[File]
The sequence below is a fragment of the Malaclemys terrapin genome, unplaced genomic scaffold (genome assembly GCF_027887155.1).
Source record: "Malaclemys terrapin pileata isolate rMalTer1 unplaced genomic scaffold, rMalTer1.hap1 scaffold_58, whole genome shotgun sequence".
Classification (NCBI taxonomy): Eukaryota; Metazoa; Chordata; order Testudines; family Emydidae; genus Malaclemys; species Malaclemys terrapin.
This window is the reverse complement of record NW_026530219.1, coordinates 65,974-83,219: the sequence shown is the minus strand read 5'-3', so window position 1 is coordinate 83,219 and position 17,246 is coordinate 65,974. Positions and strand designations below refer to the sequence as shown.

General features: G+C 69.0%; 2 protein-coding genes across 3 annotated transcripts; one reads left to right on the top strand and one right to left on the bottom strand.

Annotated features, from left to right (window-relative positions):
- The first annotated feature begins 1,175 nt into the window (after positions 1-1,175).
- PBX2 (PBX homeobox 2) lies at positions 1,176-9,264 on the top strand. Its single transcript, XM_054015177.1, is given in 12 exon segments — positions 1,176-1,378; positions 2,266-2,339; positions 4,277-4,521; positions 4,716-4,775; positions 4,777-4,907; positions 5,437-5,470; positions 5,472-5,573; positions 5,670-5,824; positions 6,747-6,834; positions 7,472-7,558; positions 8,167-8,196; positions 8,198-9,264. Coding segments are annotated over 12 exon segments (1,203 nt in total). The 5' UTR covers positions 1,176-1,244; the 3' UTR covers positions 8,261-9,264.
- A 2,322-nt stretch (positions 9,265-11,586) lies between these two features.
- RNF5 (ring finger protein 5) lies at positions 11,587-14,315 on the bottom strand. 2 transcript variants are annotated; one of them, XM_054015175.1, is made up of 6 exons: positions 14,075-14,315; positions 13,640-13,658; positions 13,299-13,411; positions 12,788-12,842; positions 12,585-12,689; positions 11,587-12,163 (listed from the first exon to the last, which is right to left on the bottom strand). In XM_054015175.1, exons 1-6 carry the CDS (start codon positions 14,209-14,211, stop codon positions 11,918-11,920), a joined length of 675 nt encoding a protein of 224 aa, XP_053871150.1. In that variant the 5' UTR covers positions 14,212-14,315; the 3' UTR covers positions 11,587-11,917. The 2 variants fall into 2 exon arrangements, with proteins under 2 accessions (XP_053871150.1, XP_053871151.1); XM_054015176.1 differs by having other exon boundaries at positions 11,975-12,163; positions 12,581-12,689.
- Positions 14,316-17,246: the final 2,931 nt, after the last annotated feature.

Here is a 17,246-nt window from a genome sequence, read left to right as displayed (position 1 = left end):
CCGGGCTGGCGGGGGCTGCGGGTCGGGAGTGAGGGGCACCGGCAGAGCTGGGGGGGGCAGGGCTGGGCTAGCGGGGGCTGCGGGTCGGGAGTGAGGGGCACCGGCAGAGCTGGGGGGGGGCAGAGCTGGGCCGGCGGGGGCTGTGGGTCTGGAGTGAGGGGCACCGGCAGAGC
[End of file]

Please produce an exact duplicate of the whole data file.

The sequence below is a fragment of the Malaclemys terrapin genome, unplaced genomic scaffold (genome assembly GCF_027887155.1).
Source record: "Malaclemys terrapin pileata isolate rMalTer1 unplaced genomic scaffold, rMalTer1.hap1 scaffold_58, whole genome shotgun sequence".
Classification (NCBI taxonomy): Eukaryota; Metazoa; Chordata; order Testudines; family Emydidae; genus Malaclemys; species Malaclemys terrapin.
This window is the reverse complement of record NW_026530219.1, coordinates 65,974-83,219: the sequence shown is the minus strand read 5'-3', so window position 1 is coordinate 83,219 and position 17,246 is coordinate 65,974. Positions and strand designations below refer to the sequence as shown.

General features: G+C 69.0%; 2 protein-coding genes across 3 annotated transcripts; one reads left to right on the top strand and one right to left on the bottom strand.

Annotated features, from left to right (window-relative positions):
- The first annotated feature begins 1,175 nt into the window (after positions 1-1,175).
- PBX2 (PBX homeobox 2) lies at positions 1,176-9,264 on the top strand. Its single transcript, XM_054015177.1, is given in 12 exon segments — positions 1,176-1,378; positions 2,266-2,339; positions 4,277-4,521; positions 4,716-4,775; positions 4,777-4,907; positions 5,437-5,470; positions 5,472-5,573; positions 5,670-5,824; positions 6,747-6,834; positions 7,472-7,558; positions 8,167-8,196; positions 8,198-9,264. Coding segments are annotated over 12 exon segments (1,203 nt in total). The 5' UTR covers positions 1,176-1,244; the 3' UTR covers positions 8,261-9,264.
- A 2,322-nt stretch (positions 9,265-11,586) lies between these two features.
- RNF5 (ring finger protein 5) lies at positions 11,587-14,315 on the bottom strand. 2 transcript variants are annotated; one of them, XM_054015175.1, is made up of 6 exons: positions 14,075-14,315; positions 13,640-13,658; positions 13,299-13,411; positions 12,788-12,842; positions 12,585-12,689; positions 11,587-12,163 (listed from the first exon to the last, which is right to left on the bottom strand). In XM_054015175.1, exons 1-6 carry the CDS (start codon positions 14,209-14,211, stop codon positions 11,918-11,920), a joined length of 675 nt encoding a protein of 224 aa, XP_053871150.1. In that variant the 5' UTR covers positions 14,212-14,315; the 3' UTR covers positions 11,587-11,917. The 2 variants fall into 2 exon arrangements, with proteins under 2 accessions (XP_053871150.1, XP_053871151.1); XM_054015176.1 differs by having other exon boundaries at positions 11,975-12,163; positions 12,581-12,689.
- Positions 14,316-17,246: the final 2,931 nt, after the last annotated feature.

Here is a 17,246-nt window from a genome sequence, read left to right as displayed (position 1 = left end):
CCGGGCTGGCGGGGGCTGCGGGTCGGGAGTGAGGGGCACCGGCAGAGCTGGGGGGGGCAGGGCTGGGCTAGCGGGGGCTGCGGGTCGGGAGTGAGGGGCACCGGCAGAGCTGGGGGGGGGCAGAGCTGGGCCGGCGGGGGCTGTGGGTCTGGAGTGAGGGGCACCGGCAGAGC